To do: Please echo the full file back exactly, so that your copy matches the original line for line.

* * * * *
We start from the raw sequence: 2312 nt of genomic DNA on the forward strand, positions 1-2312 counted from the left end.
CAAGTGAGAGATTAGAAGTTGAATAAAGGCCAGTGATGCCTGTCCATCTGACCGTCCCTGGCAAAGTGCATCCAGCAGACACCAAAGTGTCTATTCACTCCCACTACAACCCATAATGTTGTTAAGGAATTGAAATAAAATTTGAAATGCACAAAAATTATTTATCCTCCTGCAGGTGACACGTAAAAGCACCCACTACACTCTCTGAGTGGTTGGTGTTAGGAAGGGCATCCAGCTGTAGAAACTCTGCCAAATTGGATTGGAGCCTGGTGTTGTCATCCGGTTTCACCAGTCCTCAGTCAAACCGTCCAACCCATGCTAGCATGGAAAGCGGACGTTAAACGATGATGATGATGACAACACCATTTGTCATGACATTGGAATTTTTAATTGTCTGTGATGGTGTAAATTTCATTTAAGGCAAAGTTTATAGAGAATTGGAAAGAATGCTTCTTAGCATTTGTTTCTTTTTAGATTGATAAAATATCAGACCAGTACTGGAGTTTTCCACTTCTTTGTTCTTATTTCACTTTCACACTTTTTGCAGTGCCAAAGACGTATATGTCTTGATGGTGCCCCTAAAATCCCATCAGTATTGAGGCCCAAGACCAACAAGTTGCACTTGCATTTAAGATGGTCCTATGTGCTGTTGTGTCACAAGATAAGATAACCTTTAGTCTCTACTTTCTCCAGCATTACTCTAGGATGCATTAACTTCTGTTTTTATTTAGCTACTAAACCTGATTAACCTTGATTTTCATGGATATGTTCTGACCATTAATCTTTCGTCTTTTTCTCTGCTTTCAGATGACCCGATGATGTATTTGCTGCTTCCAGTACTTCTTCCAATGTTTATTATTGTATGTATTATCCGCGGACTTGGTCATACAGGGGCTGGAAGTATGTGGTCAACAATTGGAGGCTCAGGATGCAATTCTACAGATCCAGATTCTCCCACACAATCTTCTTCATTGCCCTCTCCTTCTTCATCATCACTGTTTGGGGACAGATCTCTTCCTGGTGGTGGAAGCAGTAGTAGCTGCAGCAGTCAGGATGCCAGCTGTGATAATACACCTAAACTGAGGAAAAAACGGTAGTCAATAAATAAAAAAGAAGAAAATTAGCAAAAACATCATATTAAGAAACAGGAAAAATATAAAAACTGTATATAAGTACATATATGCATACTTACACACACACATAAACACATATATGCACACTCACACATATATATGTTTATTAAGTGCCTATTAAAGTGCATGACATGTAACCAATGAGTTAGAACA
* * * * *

We start from the raw sequence: 2312 nt of genomic DNA on the forward strand, positions 1-2312 counted from the left end.
CAAGTGAGAGATTAGAAGTTGAATAAAGGCCAGTGATGCCTGTCCATCTGACCGTCCCTGGCAAAGTGCATCCAGCAGACACCAAAGTGTCTATTCACTCCCACTACAACCCATAATGTTGTTAAGGAATTGAAATAAAATTTGAAATGCACAAAAATTATTTATCCTCCTGCAGGTGACACGTAAAAGCACCCACTACACTCTCTGAGTGGTTGGTGTTAGGAAGGGCATCCAGCTGTAGAAACTCTGCCAAATTGGATTGGAGCCTGGTGTTGTCATCCGGTTTCACCAGTCCTCAGTCAAACCGTCCAACCCATGCTAGCATGGAAAGCGGACGTTAAACGATGATGATGATGACAACACCATTTGTCATGACATTGGAATTTTTAATTGTCTGTGATGGTGTAAATTTCATTTAAGGCAAAGTTTATAGAGAATTGGAAAGAATGCTTCTTAGCATTTGTTTCTTTTTAGATTGATAAAATATCAGACCAGTACTGGAGTTTTCCACTTCTTTGTTCTTATTTCACTTTCACACTTTTTGCAGTGCCAAAGACGTATATGTCTTGATGGTGCCCCTAAAATCCCATCAGTATTGAGGCCCAAGACCAACAAGTTGCACTTGCATTTAAGATGGTCCTATGTGCTGTTGTGTCACAAGATAAGATAACCTTTAGTCTCTACTTTCTCCAGCATTACTCTAGGATGCATTAACTTCTGTTTTTATTTAGCTACTAAACCTGATTAACCTTGATTTTCATGGATATGTTCTGACCATTAATCTTTCGTCTTTTTCTCTGCTTTCAGATGACCCGATGATGTATTTGCTGCTTCCAGTACTTCTTCCAATGTTTATTATTGTATGTATTATCCGCGGACTTGGTCATACAGGGGCTGGAAGTATGTGGTCAACAATTGGAGGCTCAGGATGCAATTCTACAGATCCAGATTCTCCCACACAATCTTCTTCATTGCCCTCTCCTTCTTCATCATCACTGTTTGGGGACAGATCTCTTCCTGGTGGTGGAAGCAGTAGTAGCTGCAGCAGTCAGGATGCCAGCTGTGATAATACACCTAAACTGAGGAAAAAACGGTAGTCAATAAATAAAAAAGAAGAAAATTAGCAAAAACATCATATTAAGAAACAGGAAAAATATAAAAACTGTATATAAGTACATATATGCATACTTACACACACACATAAACACATATATGCACACTCACACATATATATGTTTATTAAGTGCCTATTAAAGTGCATGACATGTAACCAATGAGTTAGAACA